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The Florida Senate

CS/HB 1653 — Duties and Prohibited Acts Associated with Death

by Criminal Justice Subcommittee and Rep. Giallombardo and others (CS/SB 768 by Health Policy Committee and Senator Stewart)

This summary is provided for information only and does not represent the opinion of any Senator, Senate Officer, or Senate Office.

Prepared by: Criminal Justice Committee (CJ)

The bill amends s. 406.12, F.S., to specify that a person who becomes aware of the death of any person occurring under the circumstances described in s. 406.11, F.S., must immediately report such death and circumstances to the district medical examiner or a law enforcement agency having jurisdiction over the location.

Section 406.11, F.S., requires a medical examiner to make or perform an examination, investigation, and autopsy as he or she deems necessary or as requested by the state attorney in the following circumstances when any person dies in this state:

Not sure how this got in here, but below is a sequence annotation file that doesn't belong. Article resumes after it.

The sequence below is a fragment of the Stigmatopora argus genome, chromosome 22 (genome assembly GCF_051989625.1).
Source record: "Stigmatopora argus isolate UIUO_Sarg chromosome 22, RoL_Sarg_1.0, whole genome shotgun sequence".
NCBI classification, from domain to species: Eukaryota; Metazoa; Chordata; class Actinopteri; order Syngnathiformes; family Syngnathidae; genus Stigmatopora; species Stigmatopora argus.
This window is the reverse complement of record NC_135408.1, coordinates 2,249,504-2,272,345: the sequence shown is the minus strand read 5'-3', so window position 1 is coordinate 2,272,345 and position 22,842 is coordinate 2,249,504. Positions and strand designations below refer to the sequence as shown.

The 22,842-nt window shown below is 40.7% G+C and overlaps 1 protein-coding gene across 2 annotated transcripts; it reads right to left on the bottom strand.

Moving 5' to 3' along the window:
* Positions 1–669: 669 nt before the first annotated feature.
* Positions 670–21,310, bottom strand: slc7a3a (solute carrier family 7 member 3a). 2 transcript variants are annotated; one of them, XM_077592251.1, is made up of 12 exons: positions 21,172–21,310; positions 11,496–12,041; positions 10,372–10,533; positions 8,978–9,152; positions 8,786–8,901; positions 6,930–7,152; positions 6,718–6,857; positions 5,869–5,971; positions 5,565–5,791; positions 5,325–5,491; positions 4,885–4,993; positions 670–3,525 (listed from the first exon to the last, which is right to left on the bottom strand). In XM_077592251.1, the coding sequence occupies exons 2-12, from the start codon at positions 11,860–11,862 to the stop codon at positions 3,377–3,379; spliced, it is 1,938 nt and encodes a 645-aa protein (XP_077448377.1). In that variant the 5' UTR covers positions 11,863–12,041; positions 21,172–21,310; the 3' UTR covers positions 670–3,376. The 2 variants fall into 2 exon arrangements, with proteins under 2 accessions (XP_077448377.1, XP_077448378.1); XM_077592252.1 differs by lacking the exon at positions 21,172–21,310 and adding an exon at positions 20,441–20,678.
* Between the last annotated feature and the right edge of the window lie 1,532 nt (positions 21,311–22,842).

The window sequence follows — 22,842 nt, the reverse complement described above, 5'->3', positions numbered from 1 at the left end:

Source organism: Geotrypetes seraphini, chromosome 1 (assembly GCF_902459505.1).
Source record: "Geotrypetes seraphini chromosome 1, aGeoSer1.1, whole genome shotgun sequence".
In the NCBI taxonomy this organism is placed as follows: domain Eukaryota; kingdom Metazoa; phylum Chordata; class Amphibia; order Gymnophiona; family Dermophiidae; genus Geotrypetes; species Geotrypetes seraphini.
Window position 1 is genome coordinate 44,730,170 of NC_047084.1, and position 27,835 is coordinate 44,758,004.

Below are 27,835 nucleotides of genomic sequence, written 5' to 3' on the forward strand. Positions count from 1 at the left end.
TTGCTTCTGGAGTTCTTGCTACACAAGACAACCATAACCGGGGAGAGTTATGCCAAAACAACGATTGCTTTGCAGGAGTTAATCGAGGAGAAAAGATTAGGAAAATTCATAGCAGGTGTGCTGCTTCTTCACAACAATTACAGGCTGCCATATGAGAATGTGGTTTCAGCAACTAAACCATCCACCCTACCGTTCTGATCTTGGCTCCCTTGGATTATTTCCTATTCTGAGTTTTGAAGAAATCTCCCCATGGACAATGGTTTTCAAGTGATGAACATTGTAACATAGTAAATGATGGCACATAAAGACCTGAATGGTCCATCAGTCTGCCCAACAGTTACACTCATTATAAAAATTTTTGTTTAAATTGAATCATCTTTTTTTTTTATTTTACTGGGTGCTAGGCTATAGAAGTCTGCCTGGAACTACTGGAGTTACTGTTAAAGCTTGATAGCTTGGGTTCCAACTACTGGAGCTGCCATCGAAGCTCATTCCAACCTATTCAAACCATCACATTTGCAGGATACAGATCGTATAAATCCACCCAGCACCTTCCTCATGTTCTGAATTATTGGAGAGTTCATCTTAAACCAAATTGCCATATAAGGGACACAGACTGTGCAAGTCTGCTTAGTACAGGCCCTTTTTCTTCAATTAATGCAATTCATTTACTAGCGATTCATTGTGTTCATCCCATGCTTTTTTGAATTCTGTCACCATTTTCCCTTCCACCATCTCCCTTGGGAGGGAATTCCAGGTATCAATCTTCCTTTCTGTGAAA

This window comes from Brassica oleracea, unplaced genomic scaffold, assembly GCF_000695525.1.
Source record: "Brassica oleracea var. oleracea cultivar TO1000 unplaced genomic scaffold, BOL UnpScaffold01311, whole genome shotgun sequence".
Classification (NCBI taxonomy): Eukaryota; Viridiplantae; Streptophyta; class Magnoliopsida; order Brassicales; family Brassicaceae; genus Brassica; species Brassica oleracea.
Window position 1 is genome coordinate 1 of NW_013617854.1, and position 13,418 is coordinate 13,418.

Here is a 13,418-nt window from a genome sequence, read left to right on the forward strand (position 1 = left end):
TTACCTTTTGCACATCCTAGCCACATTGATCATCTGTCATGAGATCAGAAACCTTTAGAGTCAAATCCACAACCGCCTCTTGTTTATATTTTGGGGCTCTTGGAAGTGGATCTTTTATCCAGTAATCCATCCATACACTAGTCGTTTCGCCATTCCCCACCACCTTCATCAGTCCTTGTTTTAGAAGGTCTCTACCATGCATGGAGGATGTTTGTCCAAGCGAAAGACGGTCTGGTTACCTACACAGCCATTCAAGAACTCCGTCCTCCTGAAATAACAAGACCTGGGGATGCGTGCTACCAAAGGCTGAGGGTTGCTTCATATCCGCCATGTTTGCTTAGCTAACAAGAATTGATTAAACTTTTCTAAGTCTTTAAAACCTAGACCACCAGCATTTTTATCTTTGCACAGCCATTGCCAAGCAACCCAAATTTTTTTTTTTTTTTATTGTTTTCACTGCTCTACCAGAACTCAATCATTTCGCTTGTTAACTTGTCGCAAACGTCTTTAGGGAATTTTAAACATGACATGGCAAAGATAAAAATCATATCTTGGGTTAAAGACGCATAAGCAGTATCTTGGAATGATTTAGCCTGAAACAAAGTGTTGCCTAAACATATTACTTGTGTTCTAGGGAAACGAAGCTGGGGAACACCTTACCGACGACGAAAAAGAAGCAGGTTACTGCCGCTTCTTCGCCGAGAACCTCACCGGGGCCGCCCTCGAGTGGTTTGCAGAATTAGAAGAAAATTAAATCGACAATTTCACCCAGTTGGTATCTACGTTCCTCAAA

• Of criminal violence;
  • By accident;
  • By suicide;
  • Suddenly, when in apparent good health;
  • Unattended by a practicing physician or other recognized practitioner;
  • In any prison or penal institution;
  • In police custody;
  • In any suspicious or unusual circumstance;
  • By criminal abortion;
  • By poison;
  • By disease constituting a threat to public health; and
  • By disease, injury, or toxic agent resulting from employment.

A person who knowingly fails or refuses to report such death and circumstances, or refuses to make available prior medical or other information pertinent to the death investigation, commits a first degree misdemeanor.

The bill increases the criminal penalty from a first degree misdemeanor to a third degree felony for any person who, with the intent to conceal such death or to alter the evidence or circumstances surrounding such death:

  • Commits the crime described above; or
  • Without an order from the office of the district medical examiner, willfully touches, removes, or disturbs the body, clothing, or any article upon or near the body.

If approved by the Governor, or allowed to become law without the Governor’s signature, these provisions take effect July 1, 2024.

Vote: Senate 40-0; House 112-0